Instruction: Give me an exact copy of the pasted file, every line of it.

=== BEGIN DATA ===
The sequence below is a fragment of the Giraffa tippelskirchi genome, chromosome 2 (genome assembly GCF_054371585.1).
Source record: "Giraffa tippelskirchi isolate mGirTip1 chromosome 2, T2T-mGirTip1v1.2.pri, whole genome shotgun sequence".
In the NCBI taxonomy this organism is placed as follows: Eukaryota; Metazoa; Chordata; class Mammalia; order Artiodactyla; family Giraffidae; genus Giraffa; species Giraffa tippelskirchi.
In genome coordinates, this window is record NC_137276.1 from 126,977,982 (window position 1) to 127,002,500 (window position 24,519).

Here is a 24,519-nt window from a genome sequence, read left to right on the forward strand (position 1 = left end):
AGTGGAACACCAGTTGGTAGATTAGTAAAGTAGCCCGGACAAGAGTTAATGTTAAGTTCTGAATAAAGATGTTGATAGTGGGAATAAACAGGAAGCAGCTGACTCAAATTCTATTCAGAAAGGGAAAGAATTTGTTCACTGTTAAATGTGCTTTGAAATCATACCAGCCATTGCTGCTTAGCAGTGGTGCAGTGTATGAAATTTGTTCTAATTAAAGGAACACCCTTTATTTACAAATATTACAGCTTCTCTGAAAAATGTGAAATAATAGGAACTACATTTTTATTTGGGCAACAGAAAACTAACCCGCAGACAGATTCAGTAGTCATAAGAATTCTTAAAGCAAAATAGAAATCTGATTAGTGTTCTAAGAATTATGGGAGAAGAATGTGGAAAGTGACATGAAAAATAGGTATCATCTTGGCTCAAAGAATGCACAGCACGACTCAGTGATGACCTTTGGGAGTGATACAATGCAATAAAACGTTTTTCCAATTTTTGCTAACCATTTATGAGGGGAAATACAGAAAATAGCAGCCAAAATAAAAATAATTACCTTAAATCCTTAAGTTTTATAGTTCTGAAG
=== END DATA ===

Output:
The sequence below is a fragment of the Giraffa tippelskirchi genome, chromosome 2 (genome assembly GCF_054371585.1).
Source record: "Giraffa tippelskirchi isolate mGirTip1 chromosome 2, T2T-mGirTip1v1.2.pri, whole genome shotgun sequence".
In the NCBI taxonomy this organism is placed as follows: Eukaryota; Metazoa; Chordata; class Mammalia; order Artiodactyla; family Giraffidae; genus Giraffa; species Giraffa tippelskirchi.
In genome coordinates, this window is record NC_137276.1 from 126,977,982 (window position 1) to 127,002,500 (window position 24,519).

Here is a 24,519-nt window from a genome sequence, read left to right on the forward strand (position 1 = left end):
AGTGGAACACCAGTTGGTAGATTAGTAAAGTAGCCCGGACAAGAGTTAATGTTAAGTTCTGAATAAAGATGTTGATAGTGGGAATAAACAGGAAGCAGCTGACTCAAATTCTATTCAGAAAGGGAAAGAATTTGTTCACTGTTAAATGTGCTTTGAAATCATACCAGCCATTGCTGCTTAGCAGTGGTGCAGTGTATGAAATTTGTTCTAATTAAAGGAACACCCTTTATTTACAAATATTACAGCTTCTCTGAAAAATGTGAAATAATAGGAACTACATTTTTATTTGGGCAACAGAAAACTAACCCGCAGACAGATTCAGTAGTCATAAGAATTCTTAAAGCAAAATAGAAATCTGATTAGTGTTCTAAGAATTATGGGAGAAGAATGTGGAAAGTGACATGAAAAATAGGTATCATCTTGGCTCAAAGAATGCACAGCACGACTCAGTGATGACCTTTGGGAGTGATACAATGCAATAAAACGTTTTTCCAATTTTTGCTAACCATTTATGAGGGGAAATACAGAAAATAGCAGCCAAAATAAAAATAATTACCTTAAATCCTTAAGTTTTATAGTTCTGAAG